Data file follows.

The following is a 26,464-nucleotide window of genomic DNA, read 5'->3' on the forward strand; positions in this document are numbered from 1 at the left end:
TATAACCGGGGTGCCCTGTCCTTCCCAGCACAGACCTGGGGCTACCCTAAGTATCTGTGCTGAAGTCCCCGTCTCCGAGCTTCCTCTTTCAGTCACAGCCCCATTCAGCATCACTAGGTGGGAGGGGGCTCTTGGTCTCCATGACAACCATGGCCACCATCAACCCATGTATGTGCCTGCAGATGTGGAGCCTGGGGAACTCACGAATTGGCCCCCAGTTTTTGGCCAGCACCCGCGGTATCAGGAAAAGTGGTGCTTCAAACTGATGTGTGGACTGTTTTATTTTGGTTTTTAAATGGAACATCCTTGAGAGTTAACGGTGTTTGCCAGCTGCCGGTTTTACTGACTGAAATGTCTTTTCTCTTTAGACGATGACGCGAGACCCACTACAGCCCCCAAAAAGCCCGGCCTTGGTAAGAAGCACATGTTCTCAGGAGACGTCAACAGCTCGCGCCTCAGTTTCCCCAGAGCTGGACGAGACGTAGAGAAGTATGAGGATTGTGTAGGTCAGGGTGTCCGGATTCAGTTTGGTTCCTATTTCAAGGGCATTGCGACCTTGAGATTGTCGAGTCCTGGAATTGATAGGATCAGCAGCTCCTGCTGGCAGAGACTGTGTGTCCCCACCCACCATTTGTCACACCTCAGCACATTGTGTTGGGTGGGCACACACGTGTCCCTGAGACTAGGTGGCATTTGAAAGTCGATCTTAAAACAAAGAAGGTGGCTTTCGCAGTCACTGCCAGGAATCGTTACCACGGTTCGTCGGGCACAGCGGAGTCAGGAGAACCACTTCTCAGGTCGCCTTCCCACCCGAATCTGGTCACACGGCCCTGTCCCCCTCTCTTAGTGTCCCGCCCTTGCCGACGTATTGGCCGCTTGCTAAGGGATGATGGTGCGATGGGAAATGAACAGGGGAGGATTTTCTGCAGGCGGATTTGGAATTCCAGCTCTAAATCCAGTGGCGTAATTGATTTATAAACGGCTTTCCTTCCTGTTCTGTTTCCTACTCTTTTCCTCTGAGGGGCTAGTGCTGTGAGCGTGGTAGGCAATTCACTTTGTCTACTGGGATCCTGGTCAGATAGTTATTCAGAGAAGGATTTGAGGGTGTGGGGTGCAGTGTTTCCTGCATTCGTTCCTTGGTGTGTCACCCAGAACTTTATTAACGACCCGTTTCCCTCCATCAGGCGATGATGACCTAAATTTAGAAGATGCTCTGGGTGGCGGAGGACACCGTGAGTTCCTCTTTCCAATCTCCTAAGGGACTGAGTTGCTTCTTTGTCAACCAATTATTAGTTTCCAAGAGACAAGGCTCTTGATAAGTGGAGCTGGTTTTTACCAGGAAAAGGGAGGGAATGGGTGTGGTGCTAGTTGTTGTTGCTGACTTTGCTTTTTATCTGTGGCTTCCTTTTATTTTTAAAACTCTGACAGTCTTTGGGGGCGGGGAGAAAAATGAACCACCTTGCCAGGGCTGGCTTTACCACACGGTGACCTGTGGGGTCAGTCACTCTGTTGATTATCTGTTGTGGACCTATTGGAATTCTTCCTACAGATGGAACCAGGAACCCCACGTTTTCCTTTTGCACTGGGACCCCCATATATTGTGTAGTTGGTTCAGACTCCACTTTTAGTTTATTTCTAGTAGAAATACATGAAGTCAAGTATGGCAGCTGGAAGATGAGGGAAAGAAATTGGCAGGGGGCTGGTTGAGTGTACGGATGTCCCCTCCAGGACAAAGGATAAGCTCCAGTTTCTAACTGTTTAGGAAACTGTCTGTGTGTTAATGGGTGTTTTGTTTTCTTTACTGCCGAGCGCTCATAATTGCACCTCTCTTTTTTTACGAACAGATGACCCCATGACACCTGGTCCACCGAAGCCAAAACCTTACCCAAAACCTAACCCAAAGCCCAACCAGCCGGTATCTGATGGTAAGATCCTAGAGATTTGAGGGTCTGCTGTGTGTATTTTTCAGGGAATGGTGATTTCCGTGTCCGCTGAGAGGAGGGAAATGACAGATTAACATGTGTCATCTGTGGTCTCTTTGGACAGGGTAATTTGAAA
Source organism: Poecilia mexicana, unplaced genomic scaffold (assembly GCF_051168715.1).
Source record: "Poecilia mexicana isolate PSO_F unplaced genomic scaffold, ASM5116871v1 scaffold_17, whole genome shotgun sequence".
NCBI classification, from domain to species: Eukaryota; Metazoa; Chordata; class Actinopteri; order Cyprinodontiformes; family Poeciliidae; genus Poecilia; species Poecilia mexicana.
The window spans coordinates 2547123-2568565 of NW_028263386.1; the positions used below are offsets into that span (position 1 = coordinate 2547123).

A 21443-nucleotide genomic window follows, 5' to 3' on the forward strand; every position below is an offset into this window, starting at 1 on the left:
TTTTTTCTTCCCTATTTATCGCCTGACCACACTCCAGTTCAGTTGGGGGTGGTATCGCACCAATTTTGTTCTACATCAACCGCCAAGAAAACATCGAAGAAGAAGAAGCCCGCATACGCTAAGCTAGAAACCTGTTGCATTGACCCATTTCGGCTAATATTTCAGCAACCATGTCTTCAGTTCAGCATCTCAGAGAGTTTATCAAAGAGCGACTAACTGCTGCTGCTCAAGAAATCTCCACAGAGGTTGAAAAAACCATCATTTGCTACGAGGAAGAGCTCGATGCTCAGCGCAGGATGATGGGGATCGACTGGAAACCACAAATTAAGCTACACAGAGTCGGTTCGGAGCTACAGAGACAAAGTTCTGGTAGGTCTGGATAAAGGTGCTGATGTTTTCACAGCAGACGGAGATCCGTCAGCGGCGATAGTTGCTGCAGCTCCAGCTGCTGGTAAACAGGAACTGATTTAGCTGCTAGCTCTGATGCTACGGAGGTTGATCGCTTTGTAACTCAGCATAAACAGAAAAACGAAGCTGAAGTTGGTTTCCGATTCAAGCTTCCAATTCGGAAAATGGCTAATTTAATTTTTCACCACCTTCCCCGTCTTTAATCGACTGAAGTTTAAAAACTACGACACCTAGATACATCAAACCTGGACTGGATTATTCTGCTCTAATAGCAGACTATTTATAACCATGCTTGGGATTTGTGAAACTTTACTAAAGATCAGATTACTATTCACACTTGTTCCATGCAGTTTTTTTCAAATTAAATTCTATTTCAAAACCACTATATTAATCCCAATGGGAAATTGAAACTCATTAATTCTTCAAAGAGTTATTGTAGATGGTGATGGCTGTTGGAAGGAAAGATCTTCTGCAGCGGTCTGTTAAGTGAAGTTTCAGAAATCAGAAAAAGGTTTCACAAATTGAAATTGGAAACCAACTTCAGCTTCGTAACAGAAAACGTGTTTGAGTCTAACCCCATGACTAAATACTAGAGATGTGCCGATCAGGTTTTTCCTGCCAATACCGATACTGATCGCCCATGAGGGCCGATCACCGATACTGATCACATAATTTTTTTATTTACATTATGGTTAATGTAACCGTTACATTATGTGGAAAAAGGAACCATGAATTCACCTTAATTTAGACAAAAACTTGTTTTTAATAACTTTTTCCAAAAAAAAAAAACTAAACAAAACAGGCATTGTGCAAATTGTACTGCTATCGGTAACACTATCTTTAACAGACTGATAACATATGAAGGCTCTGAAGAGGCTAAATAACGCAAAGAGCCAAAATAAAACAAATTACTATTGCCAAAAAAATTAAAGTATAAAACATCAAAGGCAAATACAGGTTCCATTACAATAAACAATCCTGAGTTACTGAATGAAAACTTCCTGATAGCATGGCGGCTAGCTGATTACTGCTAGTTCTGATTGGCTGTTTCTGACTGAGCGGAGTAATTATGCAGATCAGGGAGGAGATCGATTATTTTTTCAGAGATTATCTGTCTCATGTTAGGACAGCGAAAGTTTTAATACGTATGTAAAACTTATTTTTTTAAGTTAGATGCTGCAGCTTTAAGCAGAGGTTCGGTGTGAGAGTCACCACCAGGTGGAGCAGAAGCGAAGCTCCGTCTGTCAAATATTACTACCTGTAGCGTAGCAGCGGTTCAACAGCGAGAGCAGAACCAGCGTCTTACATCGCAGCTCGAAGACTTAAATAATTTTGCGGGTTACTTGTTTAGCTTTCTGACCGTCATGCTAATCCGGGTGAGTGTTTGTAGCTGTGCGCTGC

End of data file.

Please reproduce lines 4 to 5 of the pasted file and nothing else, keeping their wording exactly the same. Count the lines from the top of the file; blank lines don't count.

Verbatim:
Source record: "Poecilia mexicana isolate PSO_F unplaced genomic scaffold, ASM5116871v1 scaffold_17, whole genome shotgun sequence".
NCBI classification, from domain to species: Eukaryota; Metazoa; Chordata; class Actinopteri; order Cyprinodontiformes; family Poeciliidae; genus Poecilia; species Poecilia mexicana.